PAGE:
Ensemble Methods - Decision Trees and Bagging
Week 6 | Lesson 2.3
After this lesson, you will be able to:
- Explain the power of using ensemble classifiers
- Know the difference between a base classifier and an ensemble classifier
- Describe how bagging works
- Use the bagging classifier in scikit-learn
Before this lesson, you should already be able to:
- Perform a classification
- Use label encoder
- Use cross validation to evaluate model performance
Before this lesson, instructors will need to:
- Read in / Review any dataset(s) & starter/solution code
- Generate a brief slide deck
- Prepare any specific materials
- Provide students with additional resources
Opening (10 min)
In the previous lectures we learned about Decision Trees, APIs and SQL Joins: many different techniques that combined together give us powerful tools to analyze and process data. Today we will learn about ensemble techniques: ways to combine different models in order to obtain a more powerful model.
Before we dive into the subject, let's recap a few things learned so far:
Check: What classifiers have we learned about so far? Which one is your favourite?
KNN, Logistic Regression, Decision Trees, Support Vector Machines
Check: How did we assess the "goodness" of a particular model?
Cross validation, various scores...
Check: Any idea on how we could improve the performance of a model?
Mixing more models
Introduction: Ensemble Techniques (30 min)
Ensemble techniques are supervised learning methods to improve predictive accuracy by combining several base models in order to enlarge the space of possible hypothesis to represent our data. Ensembles are often much more accurate than the base classifiers that compose them.
Check: Short discussion:
- When this might be useful?
- Can you think of a business case where we may want to get a very very accurate model (despite it being more complex)
Answer: for example when lives are at stake or the outcome of an error is very costly:
- medical data models
- failure in airplane engines
Two families of ensemble methods are usually distinguished:
- In averaging methods, the driving principle is to build several estimators independently and then to average their predictions. On average, the combined estimator is usually better than any of the single base estimator because its variance is reduced.
Examples of this family include Bagging methods and Random Forest.
- The other family of ensemble methods are boosting methods, where base estimators are built sequentially and one tries to reduce the bias of the combined estimator. The motivation is to combine several weak models to produce a powerful ensemble. We will discuss these in a future lecture.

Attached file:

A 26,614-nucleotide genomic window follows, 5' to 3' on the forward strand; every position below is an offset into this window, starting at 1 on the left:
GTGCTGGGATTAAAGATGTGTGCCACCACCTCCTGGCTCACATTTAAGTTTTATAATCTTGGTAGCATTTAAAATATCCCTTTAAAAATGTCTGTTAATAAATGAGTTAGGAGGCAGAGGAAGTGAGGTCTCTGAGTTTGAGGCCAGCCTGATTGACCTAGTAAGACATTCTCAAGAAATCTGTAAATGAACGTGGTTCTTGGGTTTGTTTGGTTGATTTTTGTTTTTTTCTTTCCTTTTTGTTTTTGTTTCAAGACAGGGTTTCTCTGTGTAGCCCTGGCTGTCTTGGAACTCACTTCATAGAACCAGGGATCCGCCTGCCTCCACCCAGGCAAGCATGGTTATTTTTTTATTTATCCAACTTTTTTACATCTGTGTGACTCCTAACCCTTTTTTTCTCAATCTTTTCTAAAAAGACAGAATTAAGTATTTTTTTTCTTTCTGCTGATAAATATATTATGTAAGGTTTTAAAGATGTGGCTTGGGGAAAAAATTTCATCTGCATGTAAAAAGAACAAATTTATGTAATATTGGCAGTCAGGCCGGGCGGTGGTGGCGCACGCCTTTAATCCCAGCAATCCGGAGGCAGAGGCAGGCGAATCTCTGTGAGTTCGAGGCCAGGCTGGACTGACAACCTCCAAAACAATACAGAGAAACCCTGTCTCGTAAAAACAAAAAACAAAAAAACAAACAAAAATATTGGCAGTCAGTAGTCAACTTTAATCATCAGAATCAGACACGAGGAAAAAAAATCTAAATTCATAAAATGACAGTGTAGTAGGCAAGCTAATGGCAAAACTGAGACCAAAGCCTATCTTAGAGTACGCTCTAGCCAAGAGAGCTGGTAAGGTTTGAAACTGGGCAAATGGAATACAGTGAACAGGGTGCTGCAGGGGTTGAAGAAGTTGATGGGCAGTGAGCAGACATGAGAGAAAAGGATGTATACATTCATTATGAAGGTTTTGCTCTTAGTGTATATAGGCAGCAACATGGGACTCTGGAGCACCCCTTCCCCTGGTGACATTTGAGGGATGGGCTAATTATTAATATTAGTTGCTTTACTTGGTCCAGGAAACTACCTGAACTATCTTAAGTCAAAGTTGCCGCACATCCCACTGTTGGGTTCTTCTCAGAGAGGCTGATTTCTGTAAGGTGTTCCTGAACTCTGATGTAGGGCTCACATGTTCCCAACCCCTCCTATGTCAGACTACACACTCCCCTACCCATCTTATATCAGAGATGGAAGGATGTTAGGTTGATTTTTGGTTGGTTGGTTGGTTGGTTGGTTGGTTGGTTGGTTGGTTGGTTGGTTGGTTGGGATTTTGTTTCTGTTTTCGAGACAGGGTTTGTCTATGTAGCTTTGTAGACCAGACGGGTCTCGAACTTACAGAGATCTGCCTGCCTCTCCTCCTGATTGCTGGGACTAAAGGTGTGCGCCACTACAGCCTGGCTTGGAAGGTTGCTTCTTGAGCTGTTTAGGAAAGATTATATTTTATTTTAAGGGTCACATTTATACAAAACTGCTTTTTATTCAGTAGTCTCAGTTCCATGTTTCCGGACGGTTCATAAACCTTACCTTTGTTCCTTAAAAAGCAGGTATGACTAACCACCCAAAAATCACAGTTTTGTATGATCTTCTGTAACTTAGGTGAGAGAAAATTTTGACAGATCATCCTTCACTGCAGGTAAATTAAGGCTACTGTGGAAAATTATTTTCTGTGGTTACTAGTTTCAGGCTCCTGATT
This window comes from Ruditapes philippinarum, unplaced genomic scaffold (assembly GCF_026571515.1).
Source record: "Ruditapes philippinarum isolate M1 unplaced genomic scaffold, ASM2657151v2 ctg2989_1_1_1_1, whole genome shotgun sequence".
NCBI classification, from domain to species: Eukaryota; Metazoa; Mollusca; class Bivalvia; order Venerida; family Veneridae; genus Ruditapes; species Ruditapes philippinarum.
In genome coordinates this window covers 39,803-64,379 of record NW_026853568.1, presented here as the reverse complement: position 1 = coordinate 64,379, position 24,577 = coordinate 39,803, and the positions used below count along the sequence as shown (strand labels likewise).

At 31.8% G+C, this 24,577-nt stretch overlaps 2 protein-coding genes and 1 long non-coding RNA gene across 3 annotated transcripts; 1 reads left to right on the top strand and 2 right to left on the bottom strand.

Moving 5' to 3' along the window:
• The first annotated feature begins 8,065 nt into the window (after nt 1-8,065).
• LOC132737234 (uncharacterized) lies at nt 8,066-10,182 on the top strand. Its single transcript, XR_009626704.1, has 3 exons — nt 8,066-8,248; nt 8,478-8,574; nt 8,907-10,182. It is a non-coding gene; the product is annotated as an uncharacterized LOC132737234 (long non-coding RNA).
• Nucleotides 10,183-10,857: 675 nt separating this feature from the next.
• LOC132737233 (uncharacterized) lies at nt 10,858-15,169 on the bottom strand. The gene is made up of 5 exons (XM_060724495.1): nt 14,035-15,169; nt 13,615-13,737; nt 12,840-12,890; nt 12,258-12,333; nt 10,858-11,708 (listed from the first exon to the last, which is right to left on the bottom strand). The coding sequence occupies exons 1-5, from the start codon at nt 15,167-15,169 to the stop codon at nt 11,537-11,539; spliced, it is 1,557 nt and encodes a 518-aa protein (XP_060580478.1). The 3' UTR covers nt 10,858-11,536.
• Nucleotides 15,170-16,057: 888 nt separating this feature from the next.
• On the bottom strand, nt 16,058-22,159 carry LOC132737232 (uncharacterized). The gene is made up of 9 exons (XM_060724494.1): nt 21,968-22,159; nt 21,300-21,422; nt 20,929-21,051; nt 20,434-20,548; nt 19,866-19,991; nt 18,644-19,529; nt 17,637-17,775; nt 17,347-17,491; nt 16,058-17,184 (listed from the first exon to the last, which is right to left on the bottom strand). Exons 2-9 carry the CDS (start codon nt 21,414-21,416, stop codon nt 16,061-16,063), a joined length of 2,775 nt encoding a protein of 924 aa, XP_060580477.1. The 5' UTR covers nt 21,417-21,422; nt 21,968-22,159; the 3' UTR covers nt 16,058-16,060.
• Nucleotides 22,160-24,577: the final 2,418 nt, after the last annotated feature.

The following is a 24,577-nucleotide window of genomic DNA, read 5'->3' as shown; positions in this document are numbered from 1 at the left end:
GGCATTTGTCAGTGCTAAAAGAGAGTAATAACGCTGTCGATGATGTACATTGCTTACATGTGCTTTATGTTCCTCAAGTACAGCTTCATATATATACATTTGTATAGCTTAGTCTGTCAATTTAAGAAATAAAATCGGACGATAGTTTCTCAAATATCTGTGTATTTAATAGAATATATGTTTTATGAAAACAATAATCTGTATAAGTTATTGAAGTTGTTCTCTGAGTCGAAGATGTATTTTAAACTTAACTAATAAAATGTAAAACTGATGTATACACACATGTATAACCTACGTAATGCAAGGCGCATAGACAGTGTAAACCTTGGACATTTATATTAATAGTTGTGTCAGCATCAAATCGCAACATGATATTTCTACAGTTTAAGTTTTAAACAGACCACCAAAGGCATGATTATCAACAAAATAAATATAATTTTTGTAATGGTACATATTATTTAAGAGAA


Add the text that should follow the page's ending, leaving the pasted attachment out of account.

Examples of this family include AdaBoost and Gradient Tree Boosting.
The Hypothesis space
In any supervised learning task, our goal is to make predictions of the true classification function $f$ by learning the classifier $h$. In other words we are searching in a certain hypothesis space for the most appropriate function to describe the relationship between our features and the target.
Check: Can you give an example of how this search is performed using one of the classifiers you know?
Answer: e.g. in logistic regression we have a space of all possible logistic functions. The best hypothesis is found by choosing the value of the parameters that maximize the accuracy of predictions.
Check: What reasons could be preventing our hypothesis to reach perfect score?
Answer: the problems below
There could be several reasons why a base classifier doesn't perform terribly well in trying to approximate the true classification function. These are of three types:
The Statistical Problem
If the amount of training data available is small, the base classifier will have difficulty converging to $h$.
An ensemble classifier can mitigate this problem by "averaging out" base classifier predictions to improve convergence. This can be pictorially represented as a search in a space where multiple partial perspectives are combined to obtain a better picture of the goal.
The true function $f$ is best approximated as an average of the base classifiers.
Check: How would you re-phrase the statistical problem?
The Computational Problem
Even with sufficient training data, it may still be computationally difficult to find the best classifier $h$.
For example, if our base classifier is a decision tree, an exhaustive search of the hypothesis space of all possible classifiers is extremely complex (NP-complete).
In fact this is why we used a heuristic algorithm (greedy search).
An ensemble composed of several Base Classifiers’s with different starting points can provide a better approximation to $f$ than any individual Base Classifiers.
The true function $f$ is often best approximated by using several starting points to explore the hypothesis space.
Check: How would you re-phrase the computational problem?
The Representational Problem
Sometimes $f$ cannot be expressed in terms of our hypothesis at all. To illustrate this, suppose we use a decision tree as our base classifier. A decision tree works by forming a rectilinear partition of the feature space, i.e it always cuts at a fixed value along a feature.
But what if $f$ is a diagonal line?
Then it cannot be represented by finitely many rectilinear segments, and therefore the true decision boundary cannot be obtained by a decision tree classifier.
However, it may be still be possible to approximate $f$ or even to expand the space of representable functions using ensemble methods.
Check: How would you re-phrase the representational problem?
Characteristics of Ensemble methods
In order for an ensemble classifier to outperform a single base classifier, the following conditions must be met:
- accuracy: base classifiers outperform random guessing
- diversity: misclassifications must occur on different training examples
Check: What base classifiers would you combine to have different perspectives?
Guided Practice: Find real world uses of ensemble methods (20 min)